Mutz: We start with a plan and then we seize the moments to implement those plans with the most appropriately aligned parties who seek to participate in our growth in the most creative and aesthetically pleasing ways possible. While we do so, we will see more people move downtown and enhance the vibrancy of its daily pace. We create the plan, work the plan and do so with supporting infrastructure all along the way.

CFDC: Where are you now in the process of making this plan a reality?
Delgado: Obviously, having the available funds with proper and well-thought-out incentive criteria to enhance private developers’ interest will be extremely important. Additionally, establishing the proper zoning and ensuring infrastructure is in place is equally important. The commission is currently evaluating significant financial support options in fiscal year 2020, including a $2.5 million Catalyst area fund to allow our staff to work toward assisting possible private development interest.

CFDC: Why are you starting with the entertainment district?
Delgado: The Entertainment District, encompassing the RP Funding Center, already has some energy with the development of the new hotel project and the renovation of the multi-purpose entertainment/convention facility. Additionally, we have some interested partners, including our professional soccer team, The Tropics, who are working to enhance their product and evaluate options to move into the next professional level. We are also receiving great interest in the Lake Mirror area with the advent of the Catapult facility and other projects surrounding the Lake Mirror and Massachusetts Avenue corridors. This interest is also being buoyed by the fact that the city has entered into public-private partnerships for parking and other projects to enhance the opportunities downtown.

CFDC: What’s the community involvement been like?
Delgado: Our city team has been actively providing Catalyst plan updates to the community through social media, traditional media options and direct discussions with other area civic and professional groups. Much is still design-oriented and philosophical, but the positive interest is certainly great.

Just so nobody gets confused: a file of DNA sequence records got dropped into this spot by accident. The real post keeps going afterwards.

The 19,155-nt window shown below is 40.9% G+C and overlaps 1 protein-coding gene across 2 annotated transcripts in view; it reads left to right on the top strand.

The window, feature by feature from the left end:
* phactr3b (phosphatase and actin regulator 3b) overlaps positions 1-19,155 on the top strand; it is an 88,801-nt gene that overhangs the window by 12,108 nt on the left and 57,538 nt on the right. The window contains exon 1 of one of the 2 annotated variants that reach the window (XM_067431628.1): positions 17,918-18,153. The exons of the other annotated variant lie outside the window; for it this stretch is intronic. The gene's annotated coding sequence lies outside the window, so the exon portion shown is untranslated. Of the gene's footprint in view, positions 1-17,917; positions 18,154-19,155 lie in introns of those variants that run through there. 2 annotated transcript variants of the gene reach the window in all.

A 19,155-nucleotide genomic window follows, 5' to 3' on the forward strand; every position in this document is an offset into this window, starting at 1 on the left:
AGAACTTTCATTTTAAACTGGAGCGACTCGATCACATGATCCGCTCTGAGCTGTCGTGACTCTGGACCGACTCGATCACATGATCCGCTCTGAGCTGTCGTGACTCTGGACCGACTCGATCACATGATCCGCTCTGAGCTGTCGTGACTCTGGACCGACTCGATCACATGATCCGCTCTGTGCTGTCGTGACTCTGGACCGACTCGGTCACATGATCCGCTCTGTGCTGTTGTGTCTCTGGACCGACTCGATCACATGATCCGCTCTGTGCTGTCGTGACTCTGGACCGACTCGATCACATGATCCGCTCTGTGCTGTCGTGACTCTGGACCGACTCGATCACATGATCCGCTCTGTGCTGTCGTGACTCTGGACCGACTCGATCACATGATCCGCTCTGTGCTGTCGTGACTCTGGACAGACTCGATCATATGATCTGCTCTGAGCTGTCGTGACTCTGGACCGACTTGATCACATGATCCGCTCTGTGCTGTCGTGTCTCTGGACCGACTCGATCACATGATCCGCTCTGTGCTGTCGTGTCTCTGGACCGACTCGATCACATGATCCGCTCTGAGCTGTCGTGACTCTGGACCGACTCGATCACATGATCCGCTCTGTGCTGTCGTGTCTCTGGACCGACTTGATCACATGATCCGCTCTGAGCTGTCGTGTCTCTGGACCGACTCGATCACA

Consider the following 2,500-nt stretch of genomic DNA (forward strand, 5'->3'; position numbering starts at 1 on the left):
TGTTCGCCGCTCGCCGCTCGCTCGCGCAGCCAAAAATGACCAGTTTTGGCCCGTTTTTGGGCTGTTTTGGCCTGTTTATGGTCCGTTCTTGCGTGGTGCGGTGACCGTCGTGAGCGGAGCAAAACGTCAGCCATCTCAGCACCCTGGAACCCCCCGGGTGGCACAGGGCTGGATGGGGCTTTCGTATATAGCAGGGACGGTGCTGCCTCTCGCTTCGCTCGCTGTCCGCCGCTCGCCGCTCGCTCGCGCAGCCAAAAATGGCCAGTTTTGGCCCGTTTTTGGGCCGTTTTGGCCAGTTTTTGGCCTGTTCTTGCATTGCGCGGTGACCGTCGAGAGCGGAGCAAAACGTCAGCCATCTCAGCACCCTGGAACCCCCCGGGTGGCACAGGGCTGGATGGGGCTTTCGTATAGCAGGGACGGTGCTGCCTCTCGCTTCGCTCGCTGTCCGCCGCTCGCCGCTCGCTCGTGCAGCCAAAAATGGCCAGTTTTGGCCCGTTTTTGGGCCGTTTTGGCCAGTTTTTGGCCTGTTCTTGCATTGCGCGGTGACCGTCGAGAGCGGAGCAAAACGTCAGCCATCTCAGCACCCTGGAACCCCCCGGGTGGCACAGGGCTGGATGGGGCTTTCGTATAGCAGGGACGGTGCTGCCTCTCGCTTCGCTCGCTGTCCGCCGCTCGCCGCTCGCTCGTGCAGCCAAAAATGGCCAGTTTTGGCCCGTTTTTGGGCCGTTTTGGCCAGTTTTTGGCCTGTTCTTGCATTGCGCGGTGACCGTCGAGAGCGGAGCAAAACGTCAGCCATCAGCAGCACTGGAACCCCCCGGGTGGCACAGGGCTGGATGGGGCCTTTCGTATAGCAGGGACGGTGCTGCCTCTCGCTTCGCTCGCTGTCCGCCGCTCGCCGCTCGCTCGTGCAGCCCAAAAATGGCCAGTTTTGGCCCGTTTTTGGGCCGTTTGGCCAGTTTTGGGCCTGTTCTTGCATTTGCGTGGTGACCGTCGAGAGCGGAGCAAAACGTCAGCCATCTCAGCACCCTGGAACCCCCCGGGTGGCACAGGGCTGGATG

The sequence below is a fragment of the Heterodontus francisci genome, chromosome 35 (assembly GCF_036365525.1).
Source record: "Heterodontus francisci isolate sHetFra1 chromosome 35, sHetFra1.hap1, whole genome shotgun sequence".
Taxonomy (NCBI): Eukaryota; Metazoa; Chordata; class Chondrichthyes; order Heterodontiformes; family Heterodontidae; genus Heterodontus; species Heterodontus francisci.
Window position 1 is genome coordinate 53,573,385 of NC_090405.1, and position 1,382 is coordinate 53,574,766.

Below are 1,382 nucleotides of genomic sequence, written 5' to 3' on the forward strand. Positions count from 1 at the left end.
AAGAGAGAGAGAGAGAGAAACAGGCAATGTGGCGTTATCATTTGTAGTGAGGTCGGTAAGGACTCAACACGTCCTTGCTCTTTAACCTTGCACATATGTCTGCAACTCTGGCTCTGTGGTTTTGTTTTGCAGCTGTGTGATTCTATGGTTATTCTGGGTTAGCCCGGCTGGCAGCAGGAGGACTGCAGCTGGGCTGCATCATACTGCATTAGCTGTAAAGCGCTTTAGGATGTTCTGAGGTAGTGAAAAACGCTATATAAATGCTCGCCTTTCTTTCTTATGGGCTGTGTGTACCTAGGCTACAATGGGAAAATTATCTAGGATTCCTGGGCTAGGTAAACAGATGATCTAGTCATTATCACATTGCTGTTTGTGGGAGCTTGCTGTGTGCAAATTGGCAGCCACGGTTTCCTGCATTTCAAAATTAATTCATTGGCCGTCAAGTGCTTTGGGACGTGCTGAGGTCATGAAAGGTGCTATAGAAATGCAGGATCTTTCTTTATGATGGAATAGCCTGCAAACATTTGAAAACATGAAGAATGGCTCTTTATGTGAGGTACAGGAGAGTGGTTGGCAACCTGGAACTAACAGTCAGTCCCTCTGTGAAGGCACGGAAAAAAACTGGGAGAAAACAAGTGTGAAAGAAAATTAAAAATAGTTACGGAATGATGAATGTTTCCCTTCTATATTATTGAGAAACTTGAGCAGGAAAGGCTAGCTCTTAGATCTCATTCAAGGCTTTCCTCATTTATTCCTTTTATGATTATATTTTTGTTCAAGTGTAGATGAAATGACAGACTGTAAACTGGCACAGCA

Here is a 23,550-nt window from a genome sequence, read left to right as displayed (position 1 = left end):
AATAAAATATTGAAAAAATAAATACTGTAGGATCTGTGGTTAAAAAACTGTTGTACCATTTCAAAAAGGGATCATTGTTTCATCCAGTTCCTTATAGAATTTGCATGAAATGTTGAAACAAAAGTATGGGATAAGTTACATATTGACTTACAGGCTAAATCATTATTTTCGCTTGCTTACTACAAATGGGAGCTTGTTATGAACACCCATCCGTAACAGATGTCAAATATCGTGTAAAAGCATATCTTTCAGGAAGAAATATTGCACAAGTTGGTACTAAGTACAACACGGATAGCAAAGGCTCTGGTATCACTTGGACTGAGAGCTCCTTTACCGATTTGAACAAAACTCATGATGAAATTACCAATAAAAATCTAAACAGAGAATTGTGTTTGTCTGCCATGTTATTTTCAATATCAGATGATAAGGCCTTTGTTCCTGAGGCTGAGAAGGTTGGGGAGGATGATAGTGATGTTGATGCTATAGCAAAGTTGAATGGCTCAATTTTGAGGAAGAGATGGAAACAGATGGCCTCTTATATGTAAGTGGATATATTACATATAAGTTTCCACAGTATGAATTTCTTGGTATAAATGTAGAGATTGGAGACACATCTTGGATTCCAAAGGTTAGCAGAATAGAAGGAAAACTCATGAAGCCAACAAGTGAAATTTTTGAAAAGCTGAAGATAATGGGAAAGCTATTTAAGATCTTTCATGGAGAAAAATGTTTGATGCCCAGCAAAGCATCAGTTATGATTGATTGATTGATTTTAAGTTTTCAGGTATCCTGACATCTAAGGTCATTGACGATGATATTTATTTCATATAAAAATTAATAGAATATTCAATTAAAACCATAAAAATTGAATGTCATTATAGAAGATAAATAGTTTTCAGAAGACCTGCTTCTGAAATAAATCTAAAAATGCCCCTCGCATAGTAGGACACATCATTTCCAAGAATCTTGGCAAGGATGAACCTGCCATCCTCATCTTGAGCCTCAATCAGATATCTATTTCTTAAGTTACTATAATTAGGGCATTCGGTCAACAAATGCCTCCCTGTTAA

CFDC: What roadblocks will you have to overcome to make this work?
Mutz: We must create partnerships with companies who share Lakeland’s values on projects requiring significant capital. We have to make certain we support efforts that are building and protecting affordable housing as we do so. We will likely need to raise project-based, time-ending taxes to incentivize this strategic growth. We must clearly share the vision and opportunities with our citizens so they see the how and the why of this growth and support making those investments.

CFDC: What’s the timeline to have it all done?
Delgado: That is certainly a moving target. We certainly feel that this is an achievable goal within a 25-year window, with the next five years seeing significant success within the initial phase.

CFDC: How excited are you about this project?
Delgado: I am extremely excited by the possibilities. The development of this phased plan has garnered extreme positive interest from many in our community, and seems to have the same interest from both local and national development communities. How could you not be excited about the possibility of enhancing our quality of life and growing in a planned, positive manner?